Elsa is seven, and she’s not like the other kids. Her grandma is banana brains crazy. Elsa loves finding comfort in her grandmothers ridiculous stories as she falls asleep at night. Grandma is a really fun/good kind of crazy. The kind of crazy that leaves Elsa a bunch of letters when she dies. The letters send Elsa on an adventure to help her grandmother apologize to all of the people that she has wronged. This one will crawl into your heart and live there for a really long time.

The Serpent King by Jeff Zentner

The Serpent King

I already spilled my guts over how much of a girl crush I had on this book, and Jeff Zentner. If you want to read my whole review, and get some more in depth reasoning to buy this RIGHT FREAKIN’ NOW– you can find it here. But for now I’ll just leave you with the fact that this book will change your life. That this book will make you wish you were a character of Jeff’s.  That this book will leave you with all of the feelings. Just read my favorite quote and I dare you not to buy it.

“She’s it. She’s my everything. She’s the standard by which I’ll judge beauty for the rest of my life. I’ll measure every touch to her breath on my skin. Every voice to her voice. Every mind to her mind. My measure of perfection. The name carved into me. If I could, I would lie with her under these stars until my heart burst.”

The Way I Used To Be by Amber Smith


This book will make your heart race, and in the best of ways. This was another selection from our traveling book club that none of us could resist one-sitting reading. The only other book that I could compare this to would be Laurie Halse Anderson’s Speak but they are so incredibly different, the comparison is still lost. Unlike many other books where the character is the victim of sexual assault, you find that out right away. Within the first ten pages of book you will want to scream, cry, and fight for Eden. Then you will spend the rest of the book begging for anyone to listen to what she needs so desperately to say.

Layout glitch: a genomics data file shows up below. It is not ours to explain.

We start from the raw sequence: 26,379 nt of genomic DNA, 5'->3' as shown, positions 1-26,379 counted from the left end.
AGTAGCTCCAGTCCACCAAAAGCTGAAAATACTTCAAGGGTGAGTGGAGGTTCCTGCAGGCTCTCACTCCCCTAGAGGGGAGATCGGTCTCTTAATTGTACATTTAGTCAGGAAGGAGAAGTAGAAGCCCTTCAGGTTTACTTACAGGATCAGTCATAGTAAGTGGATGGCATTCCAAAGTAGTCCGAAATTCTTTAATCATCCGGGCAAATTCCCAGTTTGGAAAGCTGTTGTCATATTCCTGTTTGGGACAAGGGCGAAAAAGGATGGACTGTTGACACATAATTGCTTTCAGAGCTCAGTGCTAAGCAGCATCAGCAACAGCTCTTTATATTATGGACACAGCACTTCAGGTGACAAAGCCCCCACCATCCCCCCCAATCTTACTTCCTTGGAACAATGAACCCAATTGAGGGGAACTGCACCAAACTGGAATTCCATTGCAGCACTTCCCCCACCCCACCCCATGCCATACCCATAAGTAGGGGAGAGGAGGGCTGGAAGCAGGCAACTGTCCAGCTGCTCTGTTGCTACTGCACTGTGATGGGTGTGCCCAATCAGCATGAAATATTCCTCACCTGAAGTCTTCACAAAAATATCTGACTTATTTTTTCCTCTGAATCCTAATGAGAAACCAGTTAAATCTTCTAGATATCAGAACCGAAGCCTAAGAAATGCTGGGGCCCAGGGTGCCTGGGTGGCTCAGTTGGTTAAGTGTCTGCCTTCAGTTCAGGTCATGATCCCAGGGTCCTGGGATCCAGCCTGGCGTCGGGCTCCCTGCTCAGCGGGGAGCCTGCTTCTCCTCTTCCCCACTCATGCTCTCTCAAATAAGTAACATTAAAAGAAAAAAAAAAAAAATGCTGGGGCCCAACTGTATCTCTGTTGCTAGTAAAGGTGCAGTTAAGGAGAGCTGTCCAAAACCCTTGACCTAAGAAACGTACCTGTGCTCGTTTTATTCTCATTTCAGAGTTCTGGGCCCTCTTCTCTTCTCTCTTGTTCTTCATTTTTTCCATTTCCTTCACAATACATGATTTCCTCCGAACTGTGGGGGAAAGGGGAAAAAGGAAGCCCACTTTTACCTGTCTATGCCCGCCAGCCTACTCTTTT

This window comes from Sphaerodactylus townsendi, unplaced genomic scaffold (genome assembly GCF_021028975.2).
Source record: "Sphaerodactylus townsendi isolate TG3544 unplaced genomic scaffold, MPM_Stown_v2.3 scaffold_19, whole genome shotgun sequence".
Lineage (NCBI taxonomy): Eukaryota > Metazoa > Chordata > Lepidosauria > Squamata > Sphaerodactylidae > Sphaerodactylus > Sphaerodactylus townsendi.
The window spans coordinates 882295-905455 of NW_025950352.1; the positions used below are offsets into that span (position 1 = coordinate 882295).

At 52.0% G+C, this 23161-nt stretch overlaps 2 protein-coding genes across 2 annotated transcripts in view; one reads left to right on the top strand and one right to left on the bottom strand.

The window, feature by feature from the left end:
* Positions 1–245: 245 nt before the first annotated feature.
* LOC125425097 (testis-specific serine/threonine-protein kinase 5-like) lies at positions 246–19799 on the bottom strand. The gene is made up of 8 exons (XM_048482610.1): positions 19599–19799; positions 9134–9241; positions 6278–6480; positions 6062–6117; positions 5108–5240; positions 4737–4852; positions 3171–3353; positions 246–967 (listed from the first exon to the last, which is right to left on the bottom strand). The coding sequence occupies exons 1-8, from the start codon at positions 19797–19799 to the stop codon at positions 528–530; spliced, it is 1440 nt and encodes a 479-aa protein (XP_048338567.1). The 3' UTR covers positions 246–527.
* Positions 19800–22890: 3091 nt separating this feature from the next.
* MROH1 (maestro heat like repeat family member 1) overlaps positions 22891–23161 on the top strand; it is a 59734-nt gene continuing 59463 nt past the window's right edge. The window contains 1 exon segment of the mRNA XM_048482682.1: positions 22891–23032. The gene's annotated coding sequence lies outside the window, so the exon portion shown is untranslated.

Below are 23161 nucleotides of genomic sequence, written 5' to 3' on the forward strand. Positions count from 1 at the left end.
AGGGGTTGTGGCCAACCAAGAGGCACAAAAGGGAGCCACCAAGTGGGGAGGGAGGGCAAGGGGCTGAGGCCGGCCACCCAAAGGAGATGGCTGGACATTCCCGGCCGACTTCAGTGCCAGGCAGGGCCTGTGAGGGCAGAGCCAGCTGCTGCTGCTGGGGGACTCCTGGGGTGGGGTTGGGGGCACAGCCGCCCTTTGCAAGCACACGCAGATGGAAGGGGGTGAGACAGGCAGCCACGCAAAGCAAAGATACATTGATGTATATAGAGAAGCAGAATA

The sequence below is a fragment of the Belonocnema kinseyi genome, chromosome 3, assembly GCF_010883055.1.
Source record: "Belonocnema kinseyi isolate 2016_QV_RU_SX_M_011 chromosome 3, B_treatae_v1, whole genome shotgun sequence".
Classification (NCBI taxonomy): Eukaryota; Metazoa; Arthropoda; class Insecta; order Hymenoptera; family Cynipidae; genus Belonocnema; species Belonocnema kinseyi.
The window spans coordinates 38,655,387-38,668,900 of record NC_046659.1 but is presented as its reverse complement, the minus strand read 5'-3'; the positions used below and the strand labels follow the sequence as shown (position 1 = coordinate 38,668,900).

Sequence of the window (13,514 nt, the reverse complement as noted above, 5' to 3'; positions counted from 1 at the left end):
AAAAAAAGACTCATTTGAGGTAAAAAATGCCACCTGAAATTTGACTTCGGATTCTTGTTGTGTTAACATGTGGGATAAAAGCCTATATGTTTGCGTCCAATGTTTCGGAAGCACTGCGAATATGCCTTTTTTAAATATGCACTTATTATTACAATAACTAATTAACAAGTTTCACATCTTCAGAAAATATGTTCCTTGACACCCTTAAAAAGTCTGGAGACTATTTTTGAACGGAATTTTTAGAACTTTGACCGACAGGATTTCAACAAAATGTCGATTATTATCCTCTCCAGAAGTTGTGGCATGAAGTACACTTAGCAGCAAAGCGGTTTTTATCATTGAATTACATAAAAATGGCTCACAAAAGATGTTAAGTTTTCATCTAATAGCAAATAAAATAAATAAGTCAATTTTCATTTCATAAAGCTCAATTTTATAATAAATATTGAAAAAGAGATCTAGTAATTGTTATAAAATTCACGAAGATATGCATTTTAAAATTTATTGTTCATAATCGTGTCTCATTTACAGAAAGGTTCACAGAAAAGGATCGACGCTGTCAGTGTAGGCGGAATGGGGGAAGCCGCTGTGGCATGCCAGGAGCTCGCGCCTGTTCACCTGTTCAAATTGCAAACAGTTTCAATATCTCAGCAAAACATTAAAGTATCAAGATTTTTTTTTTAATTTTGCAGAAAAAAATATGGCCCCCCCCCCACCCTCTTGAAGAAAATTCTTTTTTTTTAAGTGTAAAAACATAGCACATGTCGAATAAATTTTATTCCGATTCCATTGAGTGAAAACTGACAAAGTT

Whatever he thinks that I am, I’m not. And whatever he thinks my body is, it isn’t. My body is a torture chamber. It’s a fucking crime scene.”

The First Time She Drowned by Kerry Kletter

The First TIme She Drowned

Okay so I’ll admit this book was read while school was still in session, but I reread it over the summer again because it is JUST THAT GOOD. If you only read one book this year, this needs to be it. Just trust me. And read the full review here. While you do that I’ll leave you with some of my favorite quotes from novel.

“I have seen this happen before, how one act of parental kindness across a history of cruelty can make a kid in here forgive everything that came before simply because they have been deprived of kindness for so long.”

“Suddenly I don’t even care that I fell, because of that brief moment when I stood, and I wonder if this is what other people seem to have that I do not–this courage to fall because they have memory of standing.”



One thought on “A Few (or Eight) From My Summer Reading List: Review

  1. Sydney Bennett says:

    Love love love! I have to get my hands on “the serpent King,” it reminded me SO much of this one paragraph I fixated on in Looking for Alaska.

    Taking my notes and making sure to add these to my list!